When Should You Choose a Chest Freezer?
Ensure you get a chest freezer if you have enough space available in your home.
Or you may opt for it if you don’t mind some of the disorganizations here and there. Chest freezers are prone to get cluttered, and things may get chaotic.
A chest freezer will be a good option if you plan to keep only beef, pork, and chickens inside it. If you are considering storing your veggies and fruits, then go for an upright freezer.
A chest freezer can be the best choice if it keeps the beef or stuff for an extended period.
Tips to Organize Your Chest Freezer
Chest freezers are prone to disorganization, and decluttering is required more often. Also, packaged and sectioned beef would need less space. Learn to organize it through these steps:
- Place each cut in a separate bag, like a Tupperware case, Aluminium foil, plastic wrap, freezer paper, or vacuum seal.
- Organ meats like liver and innards should always be removed from the rest of the beef meat and kept in separate bags in your chest freezer.
- Section the organ meat further into different bags. One bag for the stomach and intestine, another for the heart and liver, and another for the tongue and brain.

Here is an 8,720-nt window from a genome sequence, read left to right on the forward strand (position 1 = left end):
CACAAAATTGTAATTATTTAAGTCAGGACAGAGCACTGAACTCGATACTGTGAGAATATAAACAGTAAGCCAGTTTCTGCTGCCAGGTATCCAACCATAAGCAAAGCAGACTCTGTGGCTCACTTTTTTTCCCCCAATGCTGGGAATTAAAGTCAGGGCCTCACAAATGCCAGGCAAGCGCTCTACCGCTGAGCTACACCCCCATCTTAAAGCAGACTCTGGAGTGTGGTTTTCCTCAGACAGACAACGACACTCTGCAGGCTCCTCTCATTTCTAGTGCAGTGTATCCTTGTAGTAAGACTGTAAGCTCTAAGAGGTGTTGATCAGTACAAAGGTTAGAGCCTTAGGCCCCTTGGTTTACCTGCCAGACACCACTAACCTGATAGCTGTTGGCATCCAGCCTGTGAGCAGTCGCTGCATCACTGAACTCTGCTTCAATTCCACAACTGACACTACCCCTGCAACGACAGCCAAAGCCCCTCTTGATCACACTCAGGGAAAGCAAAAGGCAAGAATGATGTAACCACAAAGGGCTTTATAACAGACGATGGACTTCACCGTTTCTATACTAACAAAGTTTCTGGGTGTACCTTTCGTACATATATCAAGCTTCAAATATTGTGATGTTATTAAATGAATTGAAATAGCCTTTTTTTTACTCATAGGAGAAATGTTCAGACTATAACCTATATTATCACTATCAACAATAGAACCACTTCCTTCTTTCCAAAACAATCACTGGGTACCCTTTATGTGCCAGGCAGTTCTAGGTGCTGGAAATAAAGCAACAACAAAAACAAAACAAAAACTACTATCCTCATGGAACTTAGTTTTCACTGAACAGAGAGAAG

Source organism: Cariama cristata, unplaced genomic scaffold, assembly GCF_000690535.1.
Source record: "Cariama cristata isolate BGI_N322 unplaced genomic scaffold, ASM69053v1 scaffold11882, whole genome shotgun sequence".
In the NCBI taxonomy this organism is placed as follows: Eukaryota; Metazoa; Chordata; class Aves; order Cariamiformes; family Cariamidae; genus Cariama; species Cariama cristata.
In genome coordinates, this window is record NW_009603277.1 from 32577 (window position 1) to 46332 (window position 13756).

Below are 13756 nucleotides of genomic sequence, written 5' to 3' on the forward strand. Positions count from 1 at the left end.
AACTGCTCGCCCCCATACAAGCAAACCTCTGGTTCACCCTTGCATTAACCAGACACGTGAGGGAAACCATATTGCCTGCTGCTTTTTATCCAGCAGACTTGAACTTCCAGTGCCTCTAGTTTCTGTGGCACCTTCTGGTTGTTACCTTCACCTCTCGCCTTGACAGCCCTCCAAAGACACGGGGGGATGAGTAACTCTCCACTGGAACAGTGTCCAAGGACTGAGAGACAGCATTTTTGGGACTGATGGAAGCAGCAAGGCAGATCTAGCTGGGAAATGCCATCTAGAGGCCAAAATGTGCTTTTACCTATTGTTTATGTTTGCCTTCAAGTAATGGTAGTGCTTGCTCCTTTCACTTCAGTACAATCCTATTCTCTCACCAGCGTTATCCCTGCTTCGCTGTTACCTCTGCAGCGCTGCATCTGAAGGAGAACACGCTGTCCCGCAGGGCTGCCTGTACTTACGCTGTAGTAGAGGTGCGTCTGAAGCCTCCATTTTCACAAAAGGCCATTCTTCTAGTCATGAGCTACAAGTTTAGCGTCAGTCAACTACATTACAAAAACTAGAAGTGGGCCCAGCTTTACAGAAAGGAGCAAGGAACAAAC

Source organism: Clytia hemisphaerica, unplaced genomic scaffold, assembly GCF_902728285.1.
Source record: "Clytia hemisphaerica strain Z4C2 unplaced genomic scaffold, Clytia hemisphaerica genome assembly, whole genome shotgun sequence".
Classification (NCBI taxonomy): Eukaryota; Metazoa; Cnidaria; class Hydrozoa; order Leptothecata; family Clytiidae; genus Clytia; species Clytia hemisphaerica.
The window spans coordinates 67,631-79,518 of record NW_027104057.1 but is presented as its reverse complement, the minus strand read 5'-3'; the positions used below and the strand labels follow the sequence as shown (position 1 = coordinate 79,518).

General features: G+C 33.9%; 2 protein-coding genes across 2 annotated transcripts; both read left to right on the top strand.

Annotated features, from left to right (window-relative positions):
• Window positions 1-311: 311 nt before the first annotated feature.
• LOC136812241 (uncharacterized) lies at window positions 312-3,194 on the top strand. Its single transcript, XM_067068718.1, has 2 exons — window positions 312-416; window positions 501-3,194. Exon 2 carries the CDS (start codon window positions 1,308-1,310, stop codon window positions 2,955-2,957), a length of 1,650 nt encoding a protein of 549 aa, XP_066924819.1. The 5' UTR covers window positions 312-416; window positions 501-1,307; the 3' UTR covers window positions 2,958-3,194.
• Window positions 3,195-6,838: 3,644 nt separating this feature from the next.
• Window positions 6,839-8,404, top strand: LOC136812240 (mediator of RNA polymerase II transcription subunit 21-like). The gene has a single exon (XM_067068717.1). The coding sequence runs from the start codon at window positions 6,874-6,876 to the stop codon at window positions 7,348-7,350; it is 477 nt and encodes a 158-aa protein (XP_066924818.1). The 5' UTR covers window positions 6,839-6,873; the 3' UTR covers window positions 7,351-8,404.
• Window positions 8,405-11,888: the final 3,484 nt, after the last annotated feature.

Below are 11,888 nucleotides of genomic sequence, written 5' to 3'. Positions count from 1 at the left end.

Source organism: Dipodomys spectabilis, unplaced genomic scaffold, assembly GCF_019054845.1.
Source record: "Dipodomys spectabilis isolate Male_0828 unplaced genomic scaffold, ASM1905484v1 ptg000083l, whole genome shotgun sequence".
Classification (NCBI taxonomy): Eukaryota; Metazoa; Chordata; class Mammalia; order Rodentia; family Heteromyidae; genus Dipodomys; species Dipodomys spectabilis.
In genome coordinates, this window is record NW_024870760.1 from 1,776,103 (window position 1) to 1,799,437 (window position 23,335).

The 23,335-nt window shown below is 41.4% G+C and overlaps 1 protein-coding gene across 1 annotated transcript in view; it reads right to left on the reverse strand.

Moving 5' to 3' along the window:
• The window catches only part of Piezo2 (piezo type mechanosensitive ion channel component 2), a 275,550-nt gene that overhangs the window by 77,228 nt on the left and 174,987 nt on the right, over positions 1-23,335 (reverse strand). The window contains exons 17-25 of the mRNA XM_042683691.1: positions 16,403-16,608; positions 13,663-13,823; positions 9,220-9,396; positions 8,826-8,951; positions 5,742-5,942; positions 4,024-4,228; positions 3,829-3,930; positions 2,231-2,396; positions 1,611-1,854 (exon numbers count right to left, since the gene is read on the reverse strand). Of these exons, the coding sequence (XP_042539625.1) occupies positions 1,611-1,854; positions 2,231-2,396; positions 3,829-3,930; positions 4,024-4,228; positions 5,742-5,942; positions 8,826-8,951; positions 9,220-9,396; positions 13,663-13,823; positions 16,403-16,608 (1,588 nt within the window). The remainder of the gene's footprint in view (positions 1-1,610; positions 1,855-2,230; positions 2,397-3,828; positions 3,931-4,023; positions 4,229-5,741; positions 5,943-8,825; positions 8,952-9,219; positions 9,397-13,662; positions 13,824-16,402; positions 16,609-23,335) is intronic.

- Separate boneless meat from the meat with bone still on. Place boneless meat above the bones to avoid pressure and deformation.
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As you have a clear idea of what size chest freezer for ½ cow, here are some tricks to enhance your beef’s shelf life in your chest freezer. So it tastes great when you are about to prepare your beef.
- Don’t overstuff your chest freezer. Overloading may lead to poor cold air circulation and temperature fluctuations.
- You must keep your beef in clean and sterilized packages. Get your beef dried before storing it in the chest freezer. With this, you may enhance its freshness for up to 12 months.
- Uncooked steaks, roasts, and chops are kept for about 12 months. In contrast, the grounded meat can stay fresh for only up to 4 months (according to the US FDA).